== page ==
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Urticaria, also known as hives, wheals or welts, is a skin condition that causes a red, swollen, itchy and sometimes painful rash to appear on the skin. Alongside the rash, some people will also experience skin swelling known as angioedema, which most commonly affects the eyelids, lips, hands and feet1.
Urticaria is fairly common, affecting around 20% of people at some point in their lifetime. Most cases are the result of an allergic reaction and usually settle within a few days. If the rash clears completely within 6 weeks, it is known as acute urticaria.1
Chronic urticaria is the name given to urticaria when the symptoms don’t settle and reoccur for at least 6 weeks.1
Around two-thirds of people living with CU have a type called chronic spontaneous urticaria (CSU) CSU), also known as chronic idiopathic urticaria (CIU). The spontaneous or idiopathic in the name means that there is no known cause for the reaction. In contrast, one-third of people with CU have chronic inducible urticaria (CIndU), a form of the condition where the trigger is identifiable. There are many possible triggers, and may include cold and heat, pressure, sunlight and vibrations.2,3
Around 20% of people will experience urticaria at some point in their lives, although for most, it is short lasting and does not come back.1 Chronic urticaria can affect up to 1% of the population, with women twice as likely to be affected by chronic urticaria compared to men. While it can affect all ages, the incidence peaks between 20-40 years of age.4
The main symptoms of CU (and urticaria in general) include patches of welts or wheals, which can be red in appearance and occur anywhere on the body. They can vary in size and shape and may be itchy. Another symptom experienced by many is swelling (known as angioedema), especially of the eyelids, lips, hands and feet.
For many people, living with CU can affect a lot more than just the skin, although the visible aspect of the disease can already be very disruptive to their lives. CU symptoms can also have a significant impact on other aspects of physical and psychological health, with people often experiencing sleep deprivation, anxiety, depression and stress because of their CU.4
During a flare, the body releases a chemical called histamine in response to something that it has identified as a threat. Specifically in the case of CSU/CIU, a trigger for this response cannot be identified. Histamine triggers further reactions within the body that result in the rash and swelling symptoms of CU.5
Your general practitioner can confirm a diagnosis of CU in some cases, but you may also require a referral to a specialist, usually an allergist or dermatologist. To help determine whether there is a noticeable trigger of your urticaria, the doctor may ask you to keep a diary of your activities, medications, diet and symptoms.1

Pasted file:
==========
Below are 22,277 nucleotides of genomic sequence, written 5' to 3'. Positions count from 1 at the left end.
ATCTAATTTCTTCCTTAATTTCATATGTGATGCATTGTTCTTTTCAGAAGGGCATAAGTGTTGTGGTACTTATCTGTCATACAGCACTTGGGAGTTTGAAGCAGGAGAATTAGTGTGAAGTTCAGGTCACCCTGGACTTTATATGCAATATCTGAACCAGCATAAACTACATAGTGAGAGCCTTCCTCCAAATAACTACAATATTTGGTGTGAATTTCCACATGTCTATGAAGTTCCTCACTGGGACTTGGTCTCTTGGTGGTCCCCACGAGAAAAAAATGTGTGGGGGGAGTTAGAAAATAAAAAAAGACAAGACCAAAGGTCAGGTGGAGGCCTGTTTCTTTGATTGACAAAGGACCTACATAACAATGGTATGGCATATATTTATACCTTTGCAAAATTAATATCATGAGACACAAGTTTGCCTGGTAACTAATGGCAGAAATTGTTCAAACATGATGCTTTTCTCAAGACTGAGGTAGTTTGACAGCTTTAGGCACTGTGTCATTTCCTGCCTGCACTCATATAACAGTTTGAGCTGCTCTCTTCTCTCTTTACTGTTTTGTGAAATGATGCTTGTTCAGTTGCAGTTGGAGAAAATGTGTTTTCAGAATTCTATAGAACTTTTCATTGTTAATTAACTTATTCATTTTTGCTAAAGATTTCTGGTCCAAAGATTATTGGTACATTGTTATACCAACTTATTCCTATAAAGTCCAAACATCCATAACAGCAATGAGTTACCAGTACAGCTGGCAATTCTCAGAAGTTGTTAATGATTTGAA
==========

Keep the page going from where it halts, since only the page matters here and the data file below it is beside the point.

Antihistamines tend to be the first treatment option offered to people living with CU. You may have heard of this type of drug in relation to treating allergies such as hay fever. They work by stopping a substance called histamine, which can cause inflammation and swelling, affecting the cells in your body.6 Unfortunately, antihistamines only relieve symptoms in less than 50% of patients with CU, so other treatment options are needed for many people.4
Steroid drugs are another anti-inflammatory drug that can benefit people with CU, but as they can cause potential side effects, their use is normally limited to short-term.1
Biologic drugs are designed to mimic substances produced by the human body, and because of this can have a more targeted effect. In many cases they are aimed at steps in the immune system that can play a role in the disease process. Biologic therapies are a treatment option for people with CU who have not responded to treatment with antihistamines.7 In most cases they can only be prescribed by a specialist, and you will need to meet certain criteria to be eligible for these more advanced treatments.
 NHS inform. Urticaria (hives). 2019. Available at: https://www.nhsinform.scot/illnesses-and-conditions/skin-hair-and-nails/urticaria-hives. Last accessed June 2019
 Maurer M., Fluhr JW., Khan DA. How to Approach Chronic Inducible Urticaria. J Allergy Clin Immunol Pract. 2018. 6(4):119-1130
 Maurer M., et al. Differences in chronic spontaneous urticaria between Europe and Central/ South America: results of the multi-center real world AWARE study. World Allergy Organization Journal. 2018. 16(11):32
 Maurer M., et al. Unmet clinical needs in chronic spontaneous urticaria. A GALEN task force report. Allergy. 2010. 66(3):317-330
 Web MD. Hives and Your Skin. 2019. Available at: https://www.webmd.com/skin-problems-and-treatments/guide/hives-urticaria-angioedema#1. Last accessed June 2019
 NHS. Antihistamines. 2017. Available at: https://www.nhs.uk/conditions/antihistamines/. Last accessed June 2019
 Web MD. Hives and Your Skin Continued. 2019. Available as: https://www.webmd.com/skin-problems-and-treatments/guide/hives-urticaria-angioedema#2. Last accessed June 2019
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